Filipino-American Representation: Easter Sunday

I’ve been following Jo Koy’s career for over 15 years, back when he was a panelist on the Chelsea Lately show. I had no business being 12 years old watching that show religiously every night at 11 PM. Those were the days where I thought 11 PM was late… My sisters and I got into the show because our older cousin put us on. He’s a huge Chelsea Handler fan and let us know that there was a Filipino comedian that was on the show pretty often. He would describe funny comments and the banter that would happen on the show until we finally started watching it for ourselves.

It seemed like every single joke Jo or Chelsea told was in relation to him being Filipino, and I wasn’t mad at it. In fact, I waited it for it. That’s the thing about Filipinos – we take pride in our people that make it big and rep us. Jo Koy took every opportunity to let people know that he was half Filipino and grew up in a Filipino household. At a time where the only well-known Filipino was Manny Pacquiao, it felt good to see another Filipino making it big. Jo Koy is a Filipino-American born in the US, so his upbringing and experiences are pretty similar to a lot of first generation Filipino Americans. Through his comedy, he expresses not only what it’s like to grow up with the typical generational gap between parents and their children, but also showing the dynamic between first generation American-born children with their immigrant parents. After the show ended, I still kept tabs on Jo Koy’s career and followed his projects.

From my own personal experience, growing up there were little to no Filipinos in mainstream media in America. When my sisters and I would see someone that resembled a Filipino on TV, we would get our hopes up and do our research. I think we were desperate to see someone that looked like us in shows and movies that we liked. Not only would my sisters and I have suspected Filipino stars on our radar, our parents would too. “Did you know ______ is Filipino?” they would ask proudly. Usually because the person ended up on Balitang America confirming their Filipino lineage. The Philippines, and Filipinos in general, love to keep up with Filipino stars that make it in America.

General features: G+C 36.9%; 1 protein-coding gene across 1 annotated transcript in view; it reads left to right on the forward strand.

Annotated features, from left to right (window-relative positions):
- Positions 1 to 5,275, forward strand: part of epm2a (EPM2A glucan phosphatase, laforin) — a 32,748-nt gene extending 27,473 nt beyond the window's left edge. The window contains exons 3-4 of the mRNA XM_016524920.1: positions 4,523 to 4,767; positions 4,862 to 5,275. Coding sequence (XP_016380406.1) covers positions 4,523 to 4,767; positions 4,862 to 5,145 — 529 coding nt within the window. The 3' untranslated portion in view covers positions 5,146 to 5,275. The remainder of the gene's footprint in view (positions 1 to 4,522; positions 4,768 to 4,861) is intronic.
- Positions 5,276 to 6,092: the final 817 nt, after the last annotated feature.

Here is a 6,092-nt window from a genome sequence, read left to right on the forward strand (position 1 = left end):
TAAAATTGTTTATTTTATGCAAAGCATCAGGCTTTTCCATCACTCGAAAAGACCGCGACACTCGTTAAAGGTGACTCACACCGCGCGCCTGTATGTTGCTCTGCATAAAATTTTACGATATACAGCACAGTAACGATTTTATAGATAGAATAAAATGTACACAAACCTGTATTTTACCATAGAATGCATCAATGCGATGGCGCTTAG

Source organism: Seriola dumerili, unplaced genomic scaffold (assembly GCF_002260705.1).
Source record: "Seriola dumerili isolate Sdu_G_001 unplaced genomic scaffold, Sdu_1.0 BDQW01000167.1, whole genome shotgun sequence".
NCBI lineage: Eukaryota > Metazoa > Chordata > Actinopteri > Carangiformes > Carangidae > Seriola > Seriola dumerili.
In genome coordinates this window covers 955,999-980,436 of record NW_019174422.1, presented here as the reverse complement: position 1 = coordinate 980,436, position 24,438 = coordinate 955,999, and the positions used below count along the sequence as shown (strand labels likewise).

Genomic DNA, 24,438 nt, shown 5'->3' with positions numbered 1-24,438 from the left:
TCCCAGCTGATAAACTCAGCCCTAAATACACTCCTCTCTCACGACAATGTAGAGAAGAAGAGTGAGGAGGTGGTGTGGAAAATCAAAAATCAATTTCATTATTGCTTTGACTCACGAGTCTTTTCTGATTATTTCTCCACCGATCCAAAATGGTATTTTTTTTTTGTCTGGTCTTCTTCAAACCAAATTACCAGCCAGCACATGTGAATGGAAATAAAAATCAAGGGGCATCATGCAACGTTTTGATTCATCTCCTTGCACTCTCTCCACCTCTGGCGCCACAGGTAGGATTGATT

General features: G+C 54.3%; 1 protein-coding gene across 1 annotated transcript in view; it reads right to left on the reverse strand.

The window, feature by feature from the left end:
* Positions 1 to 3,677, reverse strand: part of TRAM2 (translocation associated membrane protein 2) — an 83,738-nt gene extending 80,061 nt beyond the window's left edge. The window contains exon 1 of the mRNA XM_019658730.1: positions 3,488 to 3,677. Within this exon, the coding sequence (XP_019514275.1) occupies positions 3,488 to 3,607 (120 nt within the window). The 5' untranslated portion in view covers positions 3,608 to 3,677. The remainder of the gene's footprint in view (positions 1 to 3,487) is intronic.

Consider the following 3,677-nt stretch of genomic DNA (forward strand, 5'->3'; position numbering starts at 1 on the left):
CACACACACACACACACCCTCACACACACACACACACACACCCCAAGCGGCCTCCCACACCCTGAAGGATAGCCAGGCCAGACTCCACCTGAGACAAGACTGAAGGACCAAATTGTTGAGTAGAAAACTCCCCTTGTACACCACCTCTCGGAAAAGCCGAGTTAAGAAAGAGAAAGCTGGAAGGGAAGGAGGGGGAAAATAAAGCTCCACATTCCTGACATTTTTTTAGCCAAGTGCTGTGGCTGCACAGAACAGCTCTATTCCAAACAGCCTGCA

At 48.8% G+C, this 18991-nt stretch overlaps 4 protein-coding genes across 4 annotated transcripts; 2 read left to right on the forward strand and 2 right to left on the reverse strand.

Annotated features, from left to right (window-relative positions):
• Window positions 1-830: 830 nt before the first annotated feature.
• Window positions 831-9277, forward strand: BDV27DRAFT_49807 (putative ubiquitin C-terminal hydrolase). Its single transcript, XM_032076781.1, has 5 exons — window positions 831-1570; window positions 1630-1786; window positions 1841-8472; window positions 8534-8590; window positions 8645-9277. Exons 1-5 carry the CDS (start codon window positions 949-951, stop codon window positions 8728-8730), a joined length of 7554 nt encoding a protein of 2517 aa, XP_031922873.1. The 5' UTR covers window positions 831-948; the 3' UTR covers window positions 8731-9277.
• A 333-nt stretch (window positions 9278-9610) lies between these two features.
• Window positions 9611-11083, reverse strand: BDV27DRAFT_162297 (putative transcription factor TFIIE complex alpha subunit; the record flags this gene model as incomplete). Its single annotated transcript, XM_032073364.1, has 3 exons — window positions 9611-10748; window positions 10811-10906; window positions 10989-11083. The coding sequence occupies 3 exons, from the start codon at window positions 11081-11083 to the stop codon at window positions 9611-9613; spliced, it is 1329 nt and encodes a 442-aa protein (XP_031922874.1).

It was a good feeling to know that a Filipino comic was selling out venues, getting Netflix specials, got his own Funko POP!, and making headlines. After seeing his come up, we all feel a sense of pride, and can’t help but feel like a milestone is being made in Filipino-American history with his movie, Easter Sunday. I believe this is only the 2nd Filipino movie to play in theatres, the first being The Debut. Jo Koy makes it a point in all of his stand up routines to say that he did not grow up with Filipino idols to look up to. He mentions his sense of pride seeing Manny Pacquiao’s rise to fame. I’m sure he knows that he is that Filipino idol to Filipino-Americans right now.

Jo Koy’s movie, Easter Sunday, that debuted on Friday, August 5th, touched on so many topics in the Filipino community while still keeping it lighthearted. I personally felt like I could relate to almost everything in the movie, given that a lot of these topics and issues are so embedded into the Filipino culture. These have been topics that I have covered on my blog, talked about extensively with cousins and friends, and have thought about on my own time. Over the last couple of years I’ve been doing some deep diving into who I am, what makes me me, and how I was raised. Easter Sunday shows how families may have unhealed trauma and unhealthy family dynamics, but they can still be a family full of love with the best intentions at the end of the day. Filipinos know this firsthand.

In the movie, Jo is conflicted whether or not he should sellout to secure a spot in a sitcom show. It is apparent that they only want Jo in the show if he agrees to do his Filipino accent. He has mixed feelings about it because he believes he’s funny without the accent and doesn’t feel like it’s relevant or necessary for the part. His agent makes light of his torn decision, and encourages him to just agree to do it for the sake of securing the deal. This is an interesting take since Jo Koy is known for impersonating his mom and her accent. It really shows the point of view that there’s a difference between poking fun at your culture versus being told to make a mockery of your culture by people who are 1. not that ethinicity, and 2. seek to profit off of it.